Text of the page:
A former Goldman Sachs managing director who exited the investment bank to expose what goes on inside the industry warns that a financial crisis “more vicious” than the 2008 collapse is building.
“We’re headed for another epic fall” that will “devastate the global economy,” Nomi Prins, author of “Collusion: How Central Bankers Rigged the World” (Simon & Schuster May 2018), tells ThinkAdvisor in an interview.
It’s the central banks — for the U.S., that’s the Federal Reserve — who have created and fueled the oncoming disaster by “subsidizing” private banks with fabricated money for the last decade. In doing so, they’ve created asset bubbles, argues Prins, who before Goldman, held high-level posts at Bear Stearns and Lehman Bros.
Both the Fed and President Donald Trump are ignoring the red flags, she insists in the interview.
Since leaving Goldman in 2002, Prins has “dedicated [her] life to exposing the intersections of money and power,” she says.
In her new exposé, she has harsh words for the Fed, which “greenlights legal manipulation of the stock market” by allowing companies to buy back their own shares, she charges.
Prins, who cautioned about credit derivatives four years before the 2008 financial crisis, argues that the central bankers — or “illusionists,” as she calls them — indeed practice collusion because they secretly and deceitfully coordinate their efforts to control global markets and dictate economic policy. Such “collusion has run rampant and deep,” contends Prins, who, at Goldman, was responsible for the analytics underlying credit derivatives.
She further maintains that “subsidies” courtesy of the central banks, supposedly intended to help economies, are only helping private banks, big corporations and Wall Street realize record profits and stock market highs.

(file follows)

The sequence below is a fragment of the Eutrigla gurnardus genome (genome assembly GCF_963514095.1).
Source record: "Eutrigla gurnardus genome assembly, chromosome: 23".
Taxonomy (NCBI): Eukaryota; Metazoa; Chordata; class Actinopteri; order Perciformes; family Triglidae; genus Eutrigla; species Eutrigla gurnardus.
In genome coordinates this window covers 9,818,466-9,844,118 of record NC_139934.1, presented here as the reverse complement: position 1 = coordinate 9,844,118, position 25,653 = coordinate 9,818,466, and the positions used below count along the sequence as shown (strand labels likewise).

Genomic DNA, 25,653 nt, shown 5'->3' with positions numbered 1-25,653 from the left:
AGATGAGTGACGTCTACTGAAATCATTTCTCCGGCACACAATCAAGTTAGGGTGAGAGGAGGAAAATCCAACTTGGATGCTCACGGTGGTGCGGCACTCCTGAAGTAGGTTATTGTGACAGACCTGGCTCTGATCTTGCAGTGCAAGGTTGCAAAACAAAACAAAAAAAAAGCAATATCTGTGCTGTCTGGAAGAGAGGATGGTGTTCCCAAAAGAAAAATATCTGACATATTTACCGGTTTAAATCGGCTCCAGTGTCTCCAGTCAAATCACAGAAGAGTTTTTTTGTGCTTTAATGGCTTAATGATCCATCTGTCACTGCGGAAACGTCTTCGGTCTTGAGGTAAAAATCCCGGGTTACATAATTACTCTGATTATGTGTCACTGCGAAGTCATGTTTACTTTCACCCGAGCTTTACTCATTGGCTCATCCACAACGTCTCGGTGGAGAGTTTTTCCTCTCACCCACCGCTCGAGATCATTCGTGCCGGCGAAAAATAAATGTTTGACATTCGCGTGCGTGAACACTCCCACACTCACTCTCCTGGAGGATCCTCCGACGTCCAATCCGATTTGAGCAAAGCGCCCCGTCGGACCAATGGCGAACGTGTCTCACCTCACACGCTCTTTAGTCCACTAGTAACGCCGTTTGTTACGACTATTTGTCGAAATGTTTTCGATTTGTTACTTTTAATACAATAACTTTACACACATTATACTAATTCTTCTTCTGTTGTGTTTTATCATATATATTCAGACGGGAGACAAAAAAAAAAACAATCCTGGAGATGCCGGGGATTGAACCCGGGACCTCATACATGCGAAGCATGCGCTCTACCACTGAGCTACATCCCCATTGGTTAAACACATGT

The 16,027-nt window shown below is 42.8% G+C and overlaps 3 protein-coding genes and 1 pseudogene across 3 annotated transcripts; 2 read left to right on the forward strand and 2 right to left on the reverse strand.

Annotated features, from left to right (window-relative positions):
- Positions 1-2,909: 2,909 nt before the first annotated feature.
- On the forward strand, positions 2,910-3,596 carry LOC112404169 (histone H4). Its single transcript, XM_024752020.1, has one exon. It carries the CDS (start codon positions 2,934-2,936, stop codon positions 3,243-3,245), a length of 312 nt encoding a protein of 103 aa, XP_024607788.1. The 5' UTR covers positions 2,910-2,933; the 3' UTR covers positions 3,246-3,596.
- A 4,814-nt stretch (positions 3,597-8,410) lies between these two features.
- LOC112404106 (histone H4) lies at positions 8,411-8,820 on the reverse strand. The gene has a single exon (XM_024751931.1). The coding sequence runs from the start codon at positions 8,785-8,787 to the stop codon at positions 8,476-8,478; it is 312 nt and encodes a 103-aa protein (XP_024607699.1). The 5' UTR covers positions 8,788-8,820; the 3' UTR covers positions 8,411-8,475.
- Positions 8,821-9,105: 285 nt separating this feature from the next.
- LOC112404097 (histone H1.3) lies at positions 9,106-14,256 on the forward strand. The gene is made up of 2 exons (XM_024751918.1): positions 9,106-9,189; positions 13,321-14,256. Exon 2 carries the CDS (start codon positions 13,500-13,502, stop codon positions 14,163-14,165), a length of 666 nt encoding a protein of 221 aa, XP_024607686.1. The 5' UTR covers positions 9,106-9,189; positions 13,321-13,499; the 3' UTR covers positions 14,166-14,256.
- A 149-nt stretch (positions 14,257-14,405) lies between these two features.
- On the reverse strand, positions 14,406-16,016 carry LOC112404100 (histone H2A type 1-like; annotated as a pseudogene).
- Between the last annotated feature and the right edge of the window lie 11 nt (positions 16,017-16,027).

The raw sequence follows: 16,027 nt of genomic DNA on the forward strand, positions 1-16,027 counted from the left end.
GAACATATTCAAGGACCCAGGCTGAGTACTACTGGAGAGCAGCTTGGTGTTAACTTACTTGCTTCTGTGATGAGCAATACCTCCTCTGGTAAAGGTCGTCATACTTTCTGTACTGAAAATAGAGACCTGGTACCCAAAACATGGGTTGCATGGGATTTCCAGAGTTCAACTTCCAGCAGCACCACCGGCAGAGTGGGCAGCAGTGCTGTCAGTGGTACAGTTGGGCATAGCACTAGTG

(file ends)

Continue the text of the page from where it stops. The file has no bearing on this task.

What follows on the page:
The central bankers have no exit strategy when it comes to the flow of “conjured money” — as Prins terms it — that’s artificially lifting up the financial system. But if it’s reduced or eliminated, another disastrous meltdown will result, she predicts.
Prior to Goldman, Prins was a senior managing director at Bear Stearns in London, having started out as a Lehman Bros. strategist in the U.S.
Reinventing herself as an investigative journalist, the Poughkeepsie, New York-born Prins has so far penned seven exposés, including “All the Presidents’ Bankers: The Hidden Alliances that Drive American Power” and “Other People’s Money: The Corporate Mugging of America.”
Her newest work reveals the international relationships and coordination among the Federal Reserve, European Central Bank, the Bank of Japan and other central banks that have “funded banking activities at the people’s expense,” she says.
ThinkAdvisor recently interviewed Los Angeles-based Prins, on the phone from Seattle, a stop on her book tour. The ex-insider’s advice to financial advisors: Watch what the central banks do — not what they say.
Here are highlights of our conversation:
THINKADVISOR: You write: “We’re standing on a dangerous financial precipice.” What could happen?
NOMI PRINS: Most definitely another financial crisis could happen. The major central banks of the world are providing a subsidy of cheap money upon which the private banking system and financial markets are floating. If that were to go away or be reduced, the money would come out of the same financial system that it’s been inflating. And that’s the definition of a crisis. We’re in a dangerous time because we’ve never had this much money provided by the central banks lifting up the financial system. We’re in unknown territory.